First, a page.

Ignacio Vaccaro: What it means to be a co-pilot is to think like the executive is to think from the point of view of the business. How do we enable the business to achieve its objectives? How can we support? To realize a strategy, knowing that there will be some constraints, but also knowing that we can play the enabling role within the organization.

So, for instance, you know, we see innovation in the way organizations carry their budgets. We see innovation in the way organizations work together with the business. Several of our clients come to us as finance teams, trying to evolve their thinking, [but] not so much in a technical capacity. They don’t come to us telling us we need to be better controllers. They come saying we need to be able to influence the business that allows them to have that gravitas: to be able to articulate the optionality and what the business can do differently.

It takes the form of being more proactive around understanding what the market is doing, what our business is doing as a result, and providing a more intelligent view around [allocating] resources to realize that. If we’re going to deploy lots of capital, where is the smart way of deploying it? If we need to have a better cash flow, how can we pair our sourcing strategy, our procurement with finance, to work on better parts of the business?

So, it’s being ingrained in the business — not looking backwards, not looking in the rear view mirror, but looking forward, you know, what do we need to go? How can we support the business to get there?

Katy Young: We see that there’s a need for a similar shift that we’ve observed in how HR partners with the business, because in some organizations, finance is viewed as really a service function. In other organizations, it’s more of a controlling function.

The future state should be that finance is a partnership with the rest of the business: they’re really sitting down and exploring strategic alternatives, modeling possibilities, helping people make the better business decision because they understand the alternatives and the implications to the business much more effectively.

Catalyzing strategy execution

Rick Cheatham: Katy, that’s, that’s actually where my mind was going as we were talking earlier about what effective strategy execution looks like in today’s world. It’s sounding very much like the finance team, as you’re proposing, is really the catalyst for helping people to understand “What if?”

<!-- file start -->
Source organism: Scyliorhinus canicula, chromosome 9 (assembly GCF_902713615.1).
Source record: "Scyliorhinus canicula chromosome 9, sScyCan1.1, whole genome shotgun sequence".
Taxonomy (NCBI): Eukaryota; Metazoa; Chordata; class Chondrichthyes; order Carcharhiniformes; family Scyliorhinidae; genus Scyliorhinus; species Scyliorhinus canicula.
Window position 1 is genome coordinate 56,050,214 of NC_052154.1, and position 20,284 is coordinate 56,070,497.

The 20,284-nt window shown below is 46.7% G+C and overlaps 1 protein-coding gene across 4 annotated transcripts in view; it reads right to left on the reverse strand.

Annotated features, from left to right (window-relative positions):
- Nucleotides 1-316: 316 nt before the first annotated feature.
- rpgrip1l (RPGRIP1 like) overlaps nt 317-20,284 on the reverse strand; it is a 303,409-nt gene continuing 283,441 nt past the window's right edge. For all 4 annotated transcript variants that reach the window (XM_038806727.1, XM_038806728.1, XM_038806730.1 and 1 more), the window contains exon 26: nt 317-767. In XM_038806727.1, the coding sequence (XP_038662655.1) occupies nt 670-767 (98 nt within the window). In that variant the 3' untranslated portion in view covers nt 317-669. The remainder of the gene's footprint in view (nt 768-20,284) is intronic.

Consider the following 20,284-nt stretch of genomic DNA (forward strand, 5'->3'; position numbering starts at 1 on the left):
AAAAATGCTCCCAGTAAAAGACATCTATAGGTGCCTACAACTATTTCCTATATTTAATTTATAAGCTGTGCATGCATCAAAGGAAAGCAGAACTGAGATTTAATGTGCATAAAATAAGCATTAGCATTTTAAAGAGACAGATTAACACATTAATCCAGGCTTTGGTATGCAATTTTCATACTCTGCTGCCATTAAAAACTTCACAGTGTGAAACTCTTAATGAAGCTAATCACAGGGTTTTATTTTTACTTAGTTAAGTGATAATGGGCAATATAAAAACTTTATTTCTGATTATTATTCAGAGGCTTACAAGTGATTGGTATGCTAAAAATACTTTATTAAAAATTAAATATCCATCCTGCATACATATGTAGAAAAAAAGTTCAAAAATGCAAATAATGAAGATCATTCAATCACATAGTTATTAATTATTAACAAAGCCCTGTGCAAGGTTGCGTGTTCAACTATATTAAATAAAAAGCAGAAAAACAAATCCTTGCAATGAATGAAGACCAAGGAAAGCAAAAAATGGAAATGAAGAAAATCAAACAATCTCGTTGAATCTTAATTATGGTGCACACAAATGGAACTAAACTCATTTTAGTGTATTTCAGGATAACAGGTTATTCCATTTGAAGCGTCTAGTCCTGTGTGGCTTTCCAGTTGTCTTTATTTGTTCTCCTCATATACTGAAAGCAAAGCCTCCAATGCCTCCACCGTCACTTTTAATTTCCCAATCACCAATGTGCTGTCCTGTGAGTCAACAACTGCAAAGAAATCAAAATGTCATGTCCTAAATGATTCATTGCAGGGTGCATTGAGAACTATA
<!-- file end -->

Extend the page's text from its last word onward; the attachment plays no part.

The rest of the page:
Building on Ignacio’s example, how can I use my data to be forward looking and prevent problems before they happen versus using the data to explain what went wrong.

Ignacio Vaccaro: That notion of the co-pilot is really being at the table with the big conversations; understanding the reality not only of your function, but of functions across the business; and understanding the environment in which they’re happening. The scope of possibility and unpredictability is much wider now, so that calls for almost an inverse reduction in the rigidity of the planning function, or finance function —  [that calls for having] that flexibility to the business, the “what-if” analysis, the scenario planning, the modeling of different opportunities, so that you can be more proactive around the choices you make — always keeping the business strategy at the heart of what you’re doing.

Rick Cheatham: So it is all about getting in early, being a part of the business, and looking forward with your business leaders instead of just reporting data [and] looking back.

Ignacio Vaccaro: Yes, you’re getting it, Rick. Essentially, it comes down to having that seat at the table, being part of the big decisions; looking forward, not so much looking back and reporting; and critically, I think, is finding that interface with different parts of the business, complementing them by adding the data and the intelligence that comes from the finance team, and supporting them in making better decisions that play to the overall organization.